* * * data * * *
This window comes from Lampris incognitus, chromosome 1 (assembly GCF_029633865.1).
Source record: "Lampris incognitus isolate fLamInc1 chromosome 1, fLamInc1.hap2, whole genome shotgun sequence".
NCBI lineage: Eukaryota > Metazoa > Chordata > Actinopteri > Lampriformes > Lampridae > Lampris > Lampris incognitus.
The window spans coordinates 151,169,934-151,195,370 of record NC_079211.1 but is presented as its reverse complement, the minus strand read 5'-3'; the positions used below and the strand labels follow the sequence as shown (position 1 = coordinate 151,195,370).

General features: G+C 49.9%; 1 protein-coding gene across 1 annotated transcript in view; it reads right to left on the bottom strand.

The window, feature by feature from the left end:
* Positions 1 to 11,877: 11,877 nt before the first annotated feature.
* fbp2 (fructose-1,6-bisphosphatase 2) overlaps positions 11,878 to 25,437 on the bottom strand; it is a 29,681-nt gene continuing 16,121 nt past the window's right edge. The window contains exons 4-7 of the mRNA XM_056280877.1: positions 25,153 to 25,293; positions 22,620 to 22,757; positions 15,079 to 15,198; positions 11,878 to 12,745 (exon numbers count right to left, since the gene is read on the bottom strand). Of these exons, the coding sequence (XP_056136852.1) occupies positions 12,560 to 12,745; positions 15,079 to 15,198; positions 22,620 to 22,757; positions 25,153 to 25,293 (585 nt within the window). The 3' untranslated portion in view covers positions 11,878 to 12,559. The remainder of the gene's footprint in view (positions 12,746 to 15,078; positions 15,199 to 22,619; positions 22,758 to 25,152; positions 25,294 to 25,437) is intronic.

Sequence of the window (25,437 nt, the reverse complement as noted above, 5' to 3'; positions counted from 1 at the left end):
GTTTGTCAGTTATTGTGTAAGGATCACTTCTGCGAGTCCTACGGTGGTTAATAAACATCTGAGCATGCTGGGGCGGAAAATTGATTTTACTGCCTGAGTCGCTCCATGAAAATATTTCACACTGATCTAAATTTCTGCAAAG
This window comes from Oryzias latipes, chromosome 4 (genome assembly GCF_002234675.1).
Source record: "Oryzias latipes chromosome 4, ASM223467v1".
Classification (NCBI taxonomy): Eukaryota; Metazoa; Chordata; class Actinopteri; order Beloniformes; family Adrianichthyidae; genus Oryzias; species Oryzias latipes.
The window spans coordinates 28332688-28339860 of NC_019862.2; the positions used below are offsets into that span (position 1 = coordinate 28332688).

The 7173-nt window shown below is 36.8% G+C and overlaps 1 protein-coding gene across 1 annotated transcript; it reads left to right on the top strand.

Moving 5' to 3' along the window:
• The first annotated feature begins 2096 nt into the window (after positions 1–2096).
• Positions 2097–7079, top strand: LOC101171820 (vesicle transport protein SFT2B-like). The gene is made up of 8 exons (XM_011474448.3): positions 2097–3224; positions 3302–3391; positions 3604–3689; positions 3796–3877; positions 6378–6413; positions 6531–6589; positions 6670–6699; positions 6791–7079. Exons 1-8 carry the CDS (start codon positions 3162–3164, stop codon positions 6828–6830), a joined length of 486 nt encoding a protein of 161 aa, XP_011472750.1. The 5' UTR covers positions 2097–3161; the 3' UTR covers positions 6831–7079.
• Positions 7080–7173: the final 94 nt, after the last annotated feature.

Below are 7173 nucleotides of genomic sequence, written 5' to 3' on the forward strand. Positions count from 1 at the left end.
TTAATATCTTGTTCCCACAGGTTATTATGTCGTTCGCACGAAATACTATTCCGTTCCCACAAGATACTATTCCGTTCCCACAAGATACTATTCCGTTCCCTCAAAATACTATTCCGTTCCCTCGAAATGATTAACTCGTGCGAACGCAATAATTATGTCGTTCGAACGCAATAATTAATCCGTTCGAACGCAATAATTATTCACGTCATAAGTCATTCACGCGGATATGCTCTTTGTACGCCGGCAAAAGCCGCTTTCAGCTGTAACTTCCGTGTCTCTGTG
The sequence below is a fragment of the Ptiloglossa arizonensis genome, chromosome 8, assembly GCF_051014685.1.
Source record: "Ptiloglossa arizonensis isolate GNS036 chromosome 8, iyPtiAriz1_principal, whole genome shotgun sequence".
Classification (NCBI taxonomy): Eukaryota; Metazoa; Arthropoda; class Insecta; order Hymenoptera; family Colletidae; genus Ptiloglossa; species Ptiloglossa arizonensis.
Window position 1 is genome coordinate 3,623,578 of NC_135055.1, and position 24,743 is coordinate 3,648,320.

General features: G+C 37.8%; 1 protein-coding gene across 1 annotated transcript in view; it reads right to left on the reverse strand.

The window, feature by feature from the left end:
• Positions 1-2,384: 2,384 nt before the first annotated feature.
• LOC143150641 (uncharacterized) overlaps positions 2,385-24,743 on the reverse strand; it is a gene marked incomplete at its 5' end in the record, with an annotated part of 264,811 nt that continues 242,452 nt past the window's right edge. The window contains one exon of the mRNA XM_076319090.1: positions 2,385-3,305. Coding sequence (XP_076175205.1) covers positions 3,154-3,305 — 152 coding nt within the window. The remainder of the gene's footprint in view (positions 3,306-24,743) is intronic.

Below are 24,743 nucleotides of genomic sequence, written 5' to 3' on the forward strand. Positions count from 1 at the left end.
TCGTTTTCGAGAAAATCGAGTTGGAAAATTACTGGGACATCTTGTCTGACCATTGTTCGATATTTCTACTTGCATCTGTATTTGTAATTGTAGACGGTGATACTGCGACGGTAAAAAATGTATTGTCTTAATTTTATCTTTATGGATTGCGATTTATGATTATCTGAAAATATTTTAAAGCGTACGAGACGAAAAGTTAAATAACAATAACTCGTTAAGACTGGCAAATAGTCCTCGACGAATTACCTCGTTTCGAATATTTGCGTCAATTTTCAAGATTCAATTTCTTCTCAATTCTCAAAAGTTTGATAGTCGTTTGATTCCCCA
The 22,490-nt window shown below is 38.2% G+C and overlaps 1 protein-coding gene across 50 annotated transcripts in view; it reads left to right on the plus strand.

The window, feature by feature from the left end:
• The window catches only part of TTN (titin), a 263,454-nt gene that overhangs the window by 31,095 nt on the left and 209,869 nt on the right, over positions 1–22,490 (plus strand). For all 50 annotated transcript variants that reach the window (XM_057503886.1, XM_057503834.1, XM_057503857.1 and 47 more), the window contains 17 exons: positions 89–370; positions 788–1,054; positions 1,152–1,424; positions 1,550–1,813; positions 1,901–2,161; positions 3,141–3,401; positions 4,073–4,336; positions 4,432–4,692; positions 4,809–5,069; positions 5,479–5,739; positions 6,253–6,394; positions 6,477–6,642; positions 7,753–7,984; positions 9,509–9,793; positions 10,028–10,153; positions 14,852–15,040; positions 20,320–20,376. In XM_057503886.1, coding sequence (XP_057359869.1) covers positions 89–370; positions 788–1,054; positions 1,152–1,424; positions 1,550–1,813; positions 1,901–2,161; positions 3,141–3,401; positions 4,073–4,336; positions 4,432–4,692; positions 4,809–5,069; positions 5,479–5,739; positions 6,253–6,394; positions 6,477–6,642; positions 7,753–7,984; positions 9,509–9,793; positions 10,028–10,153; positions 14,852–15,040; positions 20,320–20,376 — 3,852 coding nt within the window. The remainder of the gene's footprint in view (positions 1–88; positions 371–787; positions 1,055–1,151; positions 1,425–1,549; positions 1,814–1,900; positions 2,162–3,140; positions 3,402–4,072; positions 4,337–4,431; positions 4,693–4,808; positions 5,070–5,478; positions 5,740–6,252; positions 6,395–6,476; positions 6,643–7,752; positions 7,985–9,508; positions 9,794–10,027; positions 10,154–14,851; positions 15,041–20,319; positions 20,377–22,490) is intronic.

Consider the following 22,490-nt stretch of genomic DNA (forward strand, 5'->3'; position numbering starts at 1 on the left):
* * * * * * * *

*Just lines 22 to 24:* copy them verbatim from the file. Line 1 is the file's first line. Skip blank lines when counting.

The sequence below is a fragment of the Ptiloglossa arizonensis genome, chromosome 8, assembly GCF_051014685.1.
Source record: "Ptiloglossa arizonensis isolate GNS036 chromosome 8, iyPtiAriz1_principal, whole genome shotgun sequence".
Classification (NCBI taxonomy): Eukaryota; Metazoa; Arthropoda; class Insecta; order Hymenoptera; family Colletidae; genus Ptiloglossa; species Ptiloglossa arizonensis.